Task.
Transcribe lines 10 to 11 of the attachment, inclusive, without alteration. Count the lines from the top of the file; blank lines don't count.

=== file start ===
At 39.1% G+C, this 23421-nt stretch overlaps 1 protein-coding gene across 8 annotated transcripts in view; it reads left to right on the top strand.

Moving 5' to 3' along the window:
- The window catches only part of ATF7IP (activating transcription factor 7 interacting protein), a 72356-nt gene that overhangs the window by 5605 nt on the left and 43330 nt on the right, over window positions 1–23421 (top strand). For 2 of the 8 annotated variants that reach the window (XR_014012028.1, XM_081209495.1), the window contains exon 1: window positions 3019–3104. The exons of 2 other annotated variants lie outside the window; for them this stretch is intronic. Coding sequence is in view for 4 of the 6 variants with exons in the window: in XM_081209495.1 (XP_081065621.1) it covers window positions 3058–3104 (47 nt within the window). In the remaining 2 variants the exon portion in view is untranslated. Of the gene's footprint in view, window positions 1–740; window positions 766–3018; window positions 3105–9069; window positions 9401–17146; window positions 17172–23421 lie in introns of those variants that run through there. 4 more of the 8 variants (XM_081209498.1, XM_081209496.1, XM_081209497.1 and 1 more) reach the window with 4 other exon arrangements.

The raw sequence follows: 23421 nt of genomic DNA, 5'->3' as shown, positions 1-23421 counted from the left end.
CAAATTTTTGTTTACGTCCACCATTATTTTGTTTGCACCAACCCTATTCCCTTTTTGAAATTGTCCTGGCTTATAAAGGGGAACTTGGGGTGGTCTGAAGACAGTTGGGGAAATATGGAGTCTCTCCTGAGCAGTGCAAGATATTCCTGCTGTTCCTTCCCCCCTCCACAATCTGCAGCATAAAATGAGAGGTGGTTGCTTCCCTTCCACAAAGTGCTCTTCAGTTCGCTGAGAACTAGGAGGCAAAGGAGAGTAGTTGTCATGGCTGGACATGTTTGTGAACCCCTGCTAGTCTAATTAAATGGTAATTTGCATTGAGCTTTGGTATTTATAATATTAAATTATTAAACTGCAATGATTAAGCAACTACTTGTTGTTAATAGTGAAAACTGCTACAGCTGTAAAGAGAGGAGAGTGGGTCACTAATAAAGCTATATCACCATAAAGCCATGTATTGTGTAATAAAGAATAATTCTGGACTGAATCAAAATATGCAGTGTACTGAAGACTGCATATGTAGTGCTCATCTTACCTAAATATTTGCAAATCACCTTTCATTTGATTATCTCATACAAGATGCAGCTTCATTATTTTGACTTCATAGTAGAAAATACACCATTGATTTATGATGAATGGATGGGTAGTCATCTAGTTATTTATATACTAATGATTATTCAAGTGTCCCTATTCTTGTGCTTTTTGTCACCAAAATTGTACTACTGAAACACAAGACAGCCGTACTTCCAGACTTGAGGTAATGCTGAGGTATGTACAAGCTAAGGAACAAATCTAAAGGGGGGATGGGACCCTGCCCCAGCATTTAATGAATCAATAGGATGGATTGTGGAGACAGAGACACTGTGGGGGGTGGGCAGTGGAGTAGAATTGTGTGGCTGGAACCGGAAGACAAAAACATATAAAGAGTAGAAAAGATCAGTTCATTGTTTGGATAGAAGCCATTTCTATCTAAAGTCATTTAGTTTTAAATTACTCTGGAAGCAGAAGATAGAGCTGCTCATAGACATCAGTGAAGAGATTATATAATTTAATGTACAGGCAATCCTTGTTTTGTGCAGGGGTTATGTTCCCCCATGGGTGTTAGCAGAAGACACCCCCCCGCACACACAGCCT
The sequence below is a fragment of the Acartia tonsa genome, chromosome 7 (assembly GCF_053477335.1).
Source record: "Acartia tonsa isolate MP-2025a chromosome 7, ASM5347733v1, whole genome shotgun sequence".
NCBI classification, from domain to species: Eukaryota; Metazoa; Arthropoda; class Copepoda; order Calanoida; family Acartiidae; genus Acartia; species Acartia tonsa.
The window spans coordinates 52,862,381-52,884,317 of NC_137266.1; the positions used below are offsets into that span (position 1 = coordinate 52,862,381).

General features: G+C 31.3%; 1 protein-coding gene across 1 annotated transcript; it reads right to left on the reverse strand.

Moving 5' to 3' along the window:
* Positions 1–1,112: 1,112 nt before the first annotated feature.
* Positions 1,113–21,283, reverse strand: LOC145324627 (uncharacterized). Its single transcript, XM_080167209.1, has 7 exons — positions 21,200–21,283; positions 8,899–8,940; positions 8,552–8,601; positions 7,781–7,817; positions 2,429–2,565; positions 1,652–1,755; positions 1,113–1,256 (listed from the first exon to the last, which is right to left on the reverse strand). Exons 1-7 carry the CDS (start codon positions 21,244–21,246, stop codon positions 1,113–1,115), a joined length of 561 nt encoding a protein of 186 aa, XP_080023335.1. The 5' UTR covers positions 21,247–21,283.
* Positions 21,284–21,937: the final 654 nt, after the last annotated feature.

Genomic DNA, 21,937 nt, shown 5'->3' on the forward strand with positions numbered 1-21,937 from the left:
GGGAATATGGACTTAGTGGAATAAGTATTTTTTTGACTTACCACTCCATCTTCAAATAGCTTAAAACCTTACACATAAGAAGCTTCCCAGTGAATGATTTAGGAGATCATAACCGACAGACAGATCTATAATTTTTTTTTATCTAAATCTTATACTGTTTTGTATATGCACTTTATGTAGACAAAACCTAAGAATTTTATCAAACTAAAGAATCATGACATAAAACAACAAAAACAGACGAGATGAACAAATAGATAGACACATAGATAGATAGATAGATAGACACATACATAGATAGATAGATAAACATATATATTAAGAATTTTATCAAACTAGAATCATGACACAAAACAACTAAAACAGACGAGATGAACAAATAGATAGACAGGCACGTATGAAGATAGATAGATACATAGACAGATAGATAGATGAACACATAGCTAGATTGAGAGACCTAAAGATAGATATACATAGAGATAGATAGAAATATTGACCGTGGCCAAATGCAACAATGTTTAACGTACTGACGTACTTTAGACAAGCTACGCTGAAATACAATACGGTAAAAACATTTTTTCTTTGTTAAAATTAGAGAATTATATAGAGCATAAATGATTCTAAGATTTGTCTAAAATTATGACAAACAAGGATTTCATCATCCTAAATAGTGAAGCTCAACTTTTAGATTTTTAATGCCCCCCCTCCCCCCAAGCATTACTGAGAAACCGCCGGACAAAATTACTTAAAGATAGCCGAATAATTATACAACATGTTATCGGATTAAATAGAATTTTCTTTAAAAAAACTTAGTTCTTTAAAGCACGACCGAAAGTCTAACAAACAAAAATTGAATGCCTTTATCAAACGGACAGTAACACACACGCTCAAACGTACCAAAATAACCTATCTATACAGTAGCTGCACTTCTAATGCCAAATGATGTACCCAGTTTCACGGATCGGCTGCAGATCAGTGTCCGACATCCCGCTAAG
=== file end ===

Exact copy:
General features: G+C 31.3%; 1 protein-coding gene across 1 annotated transcript; it reads right to left on the reverse strand.

Moving 5' to 3' along the window: